Enduring the hardest-ever period, international investors in Vietnam have been heading to technology-driven new business models during 2020 in a bid to weather the storm of COVID-19, expecting brighter prospects in the new year on the back of new motivations and plans.
Rather than manufacturing or real estate, technology-backed models have become the kings of interest among businesses and investors in different sectors over the year, ranging from e-commerce and education to healthcare and banking.
Gomi, a South Korean-run technology startup founded in Vietnam in recent months, is becoming popular in a country home to thousands of South Korean fashion lovers, and where spending on fashion is still high despite the global health crisis.
That is the analysis of Hong Sun, vice chairman of the Korea Chamber of Business in Vietnam, which represents about 7,000 South Korean enterprises here. Sun added that COVID-19 has been preventing businesses from direct meetings, so instead they have been hosting online conferences and discussions, with the trend prompting new online-based business approaches.
“Investing in technology startups has become a new business model among South Korean investors in Vietnam. In the past, no South Korean investors could find such a business in this country,” he told VIR.
Together with Gomi, other South Korean-founded technology startups in Vietnam are making moves such as Ok Xe and Go to Joy.
“Businesses like these have been gaining good initial results are expected to create a fresh and promising atmosphere among South Korean investors in Vietnam,” Sun noted.
As the coronavirus tore through industries this year, a number of companies came to a screeching halt, with the rest having to think about new changes to survive – and technology-based business has become the most-sought after solution.
South Korea is not alone as many others from Europe, Japan, Singapore, and elsewhere have been anticipating new opportunities from the country’s acceleration of digital transformation, with ICT now playing an increasing role in the country’s economic development.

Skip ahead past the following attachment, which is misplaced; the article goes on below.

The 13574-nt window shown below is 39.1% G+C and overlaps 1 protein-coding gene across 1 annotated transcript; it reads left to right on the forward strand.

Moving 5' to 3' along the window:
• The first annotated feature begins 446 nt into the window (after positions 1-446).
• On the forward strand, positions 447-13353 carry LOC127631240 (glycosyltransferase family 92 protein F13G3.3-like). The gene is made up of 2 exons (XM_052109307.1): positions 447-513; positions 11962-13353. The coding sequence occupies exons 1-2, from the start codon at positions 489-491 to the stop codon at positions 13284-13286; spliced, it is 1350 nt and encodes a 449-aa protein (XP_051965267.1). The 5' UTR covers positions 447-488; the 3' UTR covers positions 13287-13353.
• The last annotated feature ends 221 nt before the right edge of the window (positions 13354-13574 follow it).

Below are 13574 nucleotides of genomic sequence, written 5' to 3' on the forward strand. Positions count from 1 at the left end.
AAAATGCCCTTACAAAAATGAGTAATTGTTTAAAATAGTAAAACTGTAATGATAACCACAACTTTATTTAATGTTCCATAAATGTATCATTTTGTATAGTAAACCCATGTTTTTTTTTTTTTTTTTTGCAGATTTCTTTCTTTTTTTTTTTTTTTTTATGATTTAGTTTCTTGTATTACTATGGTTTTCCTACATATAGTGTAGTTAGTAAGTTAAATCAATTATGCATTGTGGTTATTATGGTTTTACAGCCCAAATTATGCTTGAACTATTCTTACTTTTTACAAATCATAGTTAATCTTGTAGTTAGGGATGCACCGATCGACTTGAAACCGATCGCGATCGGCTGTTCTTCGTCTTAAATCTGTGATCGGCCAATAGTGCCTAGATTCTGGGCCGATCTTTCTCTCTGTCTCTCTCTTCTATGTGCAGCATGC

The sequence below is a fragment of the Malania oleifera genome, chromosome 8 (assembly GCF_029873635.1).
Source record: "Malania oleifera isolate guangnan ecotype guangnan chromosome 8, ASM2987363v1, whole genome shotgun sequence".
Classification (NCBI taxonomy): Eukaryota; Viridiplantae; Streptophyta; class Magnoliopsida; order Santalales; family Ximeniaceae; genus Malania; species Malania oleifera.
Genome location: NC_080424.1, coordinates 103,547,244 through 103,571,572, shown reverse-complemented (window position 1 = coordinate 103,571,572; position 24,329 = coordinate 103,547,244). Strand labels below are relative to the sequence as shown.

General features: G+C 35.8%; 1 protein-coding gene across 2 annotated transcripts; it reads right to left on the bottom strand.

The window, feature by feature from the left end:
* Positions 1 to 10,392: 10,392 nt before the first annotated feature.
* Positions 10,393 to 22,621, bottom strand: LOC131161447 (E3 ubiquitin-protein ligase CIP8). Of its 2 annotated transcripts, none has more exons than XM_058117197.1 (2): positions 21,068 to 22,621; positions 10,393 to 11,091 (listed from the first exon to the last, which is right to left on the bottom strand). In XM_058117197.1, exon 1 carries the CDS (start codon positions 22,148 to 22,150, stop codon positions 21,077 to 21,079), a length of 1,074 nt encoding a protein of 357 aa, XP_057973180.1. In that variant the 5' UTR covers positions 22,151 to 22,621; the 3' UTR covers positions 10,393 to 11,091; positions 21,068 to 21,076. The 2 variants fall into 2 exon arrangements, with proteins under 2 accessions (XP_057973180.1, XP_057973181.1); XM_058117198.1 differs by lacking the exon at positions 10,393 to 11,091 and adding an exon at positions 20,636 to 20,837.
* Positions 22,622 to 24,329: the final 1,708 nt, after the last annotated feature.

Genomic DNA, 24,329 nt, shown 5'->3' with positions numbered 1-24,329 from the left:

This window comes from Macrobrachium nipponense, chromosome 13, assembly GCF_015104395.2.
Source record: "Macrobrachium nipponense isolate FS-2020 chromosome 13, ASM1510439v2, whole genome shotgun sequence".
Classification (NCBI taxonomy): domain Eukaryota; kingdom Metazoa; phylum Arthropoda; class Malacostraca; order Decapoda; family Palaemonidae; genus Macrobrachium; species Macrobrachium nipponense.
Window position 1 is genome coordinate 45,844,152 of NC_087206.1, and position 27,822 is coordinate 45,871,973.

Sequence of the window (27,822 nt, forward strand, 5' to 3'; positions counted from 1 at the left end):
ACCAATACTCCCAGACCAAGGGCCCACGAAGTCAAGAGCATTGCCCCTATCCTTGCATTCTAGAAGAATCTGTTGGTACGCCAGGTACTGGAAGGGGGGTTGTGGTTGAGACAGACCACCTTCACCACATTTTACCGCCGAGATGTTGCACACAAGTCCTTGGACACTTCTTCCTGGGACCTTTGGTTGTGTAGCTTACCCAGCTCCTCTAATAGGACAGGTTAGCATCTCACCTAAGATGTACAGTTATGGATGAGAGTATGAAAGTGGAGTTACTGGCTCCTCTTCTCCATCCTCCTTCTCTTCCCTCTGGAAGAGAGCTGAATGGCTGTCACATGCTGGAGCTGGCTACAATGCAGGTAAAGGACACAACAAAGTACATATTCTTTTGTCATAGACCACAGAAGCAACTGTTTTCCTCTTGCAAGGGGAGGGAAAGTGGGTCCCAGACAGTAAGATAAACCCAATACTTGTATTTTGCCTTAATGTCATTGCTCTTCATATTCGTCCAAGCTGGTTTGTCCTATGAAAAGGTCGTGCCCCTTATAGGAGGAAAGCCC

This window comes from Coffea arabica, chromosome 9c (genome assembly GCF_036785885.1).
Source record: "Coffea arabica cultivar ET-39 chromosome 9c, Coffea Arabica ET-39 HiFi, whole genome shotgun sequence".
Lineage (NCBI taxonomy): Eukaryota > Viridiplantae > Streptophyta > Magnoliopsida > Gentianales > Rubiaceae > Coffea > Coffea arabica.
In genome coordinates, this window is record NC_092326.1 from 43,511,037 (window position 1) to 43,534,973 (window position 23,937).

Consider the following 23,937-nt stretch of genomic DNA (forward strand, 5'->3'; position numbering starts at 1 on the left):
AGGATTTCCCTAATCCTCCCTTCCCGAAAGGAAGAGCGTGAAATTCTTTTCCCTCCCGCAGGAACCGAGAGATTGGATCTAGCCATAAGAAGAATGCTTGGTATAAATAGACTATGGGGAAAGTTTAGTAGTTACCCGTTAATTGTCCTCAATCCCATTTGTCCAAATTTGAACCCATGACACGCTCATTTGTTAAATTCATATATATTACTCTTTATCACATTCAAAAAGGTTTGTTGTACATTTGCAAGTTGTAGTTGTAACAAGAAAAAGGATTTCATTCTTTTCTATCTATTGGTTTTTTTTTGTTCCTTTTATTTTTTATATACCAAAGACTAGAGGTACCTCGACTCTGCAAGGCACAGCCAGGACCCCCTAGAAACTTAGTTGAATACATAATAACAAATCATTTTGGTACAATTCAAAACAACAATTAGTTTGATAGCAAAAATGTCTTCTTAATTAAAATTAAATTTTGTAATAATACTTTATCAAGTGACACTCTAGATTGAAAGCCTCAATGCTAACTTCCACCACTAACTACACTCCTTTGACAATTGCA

According to the Ministry of Information and Communications, the country’s total ICT revenue reached over $112 billion in 2019.
Evidently, Japanese companies are wasting no time in Vietnam. According to the Japan External Trade Organization (JETRO) in Hanoi, digital transformation is a keyword for the whole region, and there are many players in the space – from multinational corporations and domestic small- and medium-size enterprises to international startups.
“The next significant trend is that such enterprises with superior technology could invest in the country,” elaborated Takeo Nakajima, chief representative of JETRO Hanoi. “We help companies in Japan and Vietnam meet and collaborate through different channels, including business matching, seminars, and one-on-one introduction. Vietnam has a unique potential with both a manufacturing base and ICT capability,” he said.
Meanwhile, European companies seem to be focusing on embracing new-found chances for trade and investment. According to Nicolas Audier, chairman of the European Chamber of Commerce in Vietnam (EuroCham), Europe contains some of the world’s leading digital companies, and EuroCham members have been active in the fields of digital infrastructure, ICT solutions, and smart cities during the year.
Ericsson and ABB are some of the outstanding examples of how EuroCham member businesses have made huge steps in these fields. Specifically, Ericsson is moving with its ambitious 5G-backed plans in Vietnam. Other European companies are preparing to increasingly benefit in 2021 and beyond on the back of the EU-Vietnam Free Trade Agreement.